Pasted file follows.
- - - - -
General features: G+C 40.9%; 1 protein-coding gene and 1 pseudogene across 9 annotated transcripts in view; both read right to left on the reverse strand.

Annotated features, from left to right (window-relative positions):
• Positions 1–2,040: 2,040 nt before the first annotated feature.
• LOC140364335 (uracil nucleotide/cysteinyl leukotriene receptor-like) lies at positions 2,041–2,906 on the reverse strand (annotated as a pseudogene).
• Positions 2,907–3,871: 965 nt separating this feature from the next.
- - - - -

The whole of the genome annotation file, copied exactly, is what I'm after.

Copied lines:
General features: G+C 40.9%; 1 protein-coding gene and 1 pseudogene across 9 annotated transcripts in view; both read right to left on the reverse strand.

Annotated features, from left to right (window-relative positions):
• Positions 1–2,040: 2,040 nt before the first annotated feature.
• LOC140364335 (uracil nucleotide/cysteinyl leukotriene receptor-like) lies at positions 2,041–2,906 on the reverse strand (annotated as a pseudogene).
• Positions 2,907–3,871: 965 nt separating this feature from the next.